2 In International Development/ Water Wells

Take-your-sister-to-work day

“You’ll be there to meet me at the airport, right?!” This plea from my sister, whose inexperience traveling solo – to a country where she cannot speak (or understand) the language no less – and whose familiarity with the Government of Canada’s assigned risk level: Exercise a high degree of caution, has not deterred her (to my surprise, and to hers, I think!) from accepting my last minute invitation to join me in Nicaragua.

“I’ll be there when you get in,” I lie, knowing full well that she will have to play charades with our non-English speaking Nicaraguan partners for the better part of an hour before my own flight lands from Guatemala City.

When I arrive and spot her through the windowed wall separating the arriving passengers from the people waiting, crowding, sweating outside the air conditioned airport, even from behind I can tell that she is gesturing wildly (not to me, but to her keepers) and there is laughing. I can’t hear it, but I can see the laughing. And when I do join them sweat-side, she is swiping through photos of her kids on her phone while three smiling Nicaraguan men dutifully ooh and ahh over her shoulder. Sometimes you don’t really need words.

—————-

In the community of Villa Alemania, surrounded by local residents, my sister cuts the ribbon on the community water well funded in part by her grade three students and her school. Over the years, as she has changed not only classrooms but also schools, she has invited me to speak to her students several times about how small can be BIG – about creating a ripple. And each year, her students join our fundraising efforts. In 2016, her students encouraged other schools to get on board, and the combined efforts of Alberta schools fundraised a whole community water well – the well we now watch them drill in Villa Alemania.

My sister watches, and is also watched. I watch her witnessing this project firsthand – a project that, like many of you, she has supported for years, sight unseen.

At this moment, I will her to be your eyes as well.

Now, this might come as a shock. But my sister and I, we are notoriously, well…LOUD. With our words. With our songs. We feed off each other. We sing over each other. Our desire to be heard competes with one another. And truth be told, she reigns supreme most of the time.

But a funny thing happens when you find yourself surrounded by unfamiliar things, by folks who are speaking a different language, and by the unknown unfolding in front of you. You lose the loud. And you listen. You share expressions, not conversations. You feel handshakes and hugs, not the weight of spoken words. It is these little things that connect us – and as I watch my sister communicating without making a sound, these little things feel pretty big.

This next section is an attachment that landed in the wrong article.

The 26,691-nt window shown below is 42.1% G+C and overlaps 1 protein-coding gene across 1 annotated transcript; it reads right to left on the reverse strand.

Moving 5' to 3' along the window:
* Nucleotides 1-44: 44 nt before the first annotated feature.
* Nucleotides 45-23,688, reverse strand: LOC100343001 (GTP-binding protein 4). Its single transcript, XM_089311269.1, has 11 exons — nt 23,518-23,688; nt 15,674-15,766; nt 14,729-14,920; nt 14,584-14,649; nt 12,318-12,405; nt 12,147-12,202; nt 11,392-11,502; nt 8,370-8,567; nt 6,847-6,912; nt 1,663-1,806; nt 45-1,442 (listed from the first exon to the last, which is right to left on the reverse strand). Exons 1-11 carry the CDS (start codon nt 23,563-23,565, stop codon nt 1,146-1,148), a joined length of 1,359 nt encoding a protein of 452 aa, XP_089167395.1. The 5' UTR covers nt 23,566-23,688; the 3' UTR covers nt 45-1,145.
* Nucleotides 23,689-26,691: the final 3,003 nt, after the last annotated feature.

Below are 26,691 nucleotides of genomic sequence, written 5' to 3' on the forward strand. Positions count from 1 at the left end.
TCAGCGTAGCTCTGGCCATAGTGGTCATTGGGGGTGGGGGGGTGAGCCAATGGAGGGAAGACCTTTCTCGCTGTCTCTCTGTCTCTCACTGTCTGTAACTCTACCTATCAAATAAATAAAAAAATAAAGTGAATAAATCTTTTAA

And while we are there to translate for her, sometimes you don’t really need words.

—————-

In the remote community of Disparata, we gather around a well shaft. It is dry and partially collapsed due to earthquake. The man who used his horse, a sturdy saddle horn, and a rope to pull out the wreckage is here to tell his story, along with the families who now rely on a water truck – expensive and infrequent – to come and fill buckets. But it is simply not enough. And certainly not enough to bathe or to wash clothes. We survey the children. This much is obvious.

My sister and I slip away from the very adult, very Spanish conversation and are led from plot to plot by children eager to give us the grand tour of their homes. We are honoured. And they are elated. I explain that my sister does not understand Spanish, but they are not deterred – let the charades begin!

A few proud home tours later, I notice the adult meeting has broken up, and I offer handshakes and high fives to our new friends on my way back to the truck. And then I hear my sister call out.

“This little guy,” she says, “he wants to show us his house next.” Not a word is spoken between them, she just knows. My gaze goes from her eyes, innocent and kind, to his, wide and hopeful. And then I break the news. And hearts. Hers. His. Mine. Because, while we would love to give each child their moment to shine, we are simply out of time.

She doesn’t reply. She looks away, but I read her expression. Words not required.


My sister will tell you that she would have loved to have been able to communicate verbally, but I will tell you that it really is true that actions can speak louder. This year, the For the Well of it campaign is raising money so that we can bring water to Disparata and to the home of the little guy we never got to visit.

We are a few thousand dollars short. Contributions to the cause in any amount will speak volumes. Click here to act – to lend your support.

Because, sometimes you don’t really need words. Sometimes there just aren’t any. And sometimes there just aren’t enough.

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2 Comments

  • Reply
    Mary Margaret
    September 28, 2017 at 5:51 am

    Beautiful piece, beautiful loud sisrers.
    For the well of the little boy, I am in.

    • Reply
      Nicole Farn
      October 11, 2017 at 3:31 pm

      You have just made my day.

    Leave a Reply to Mary Margaret Cancel Reply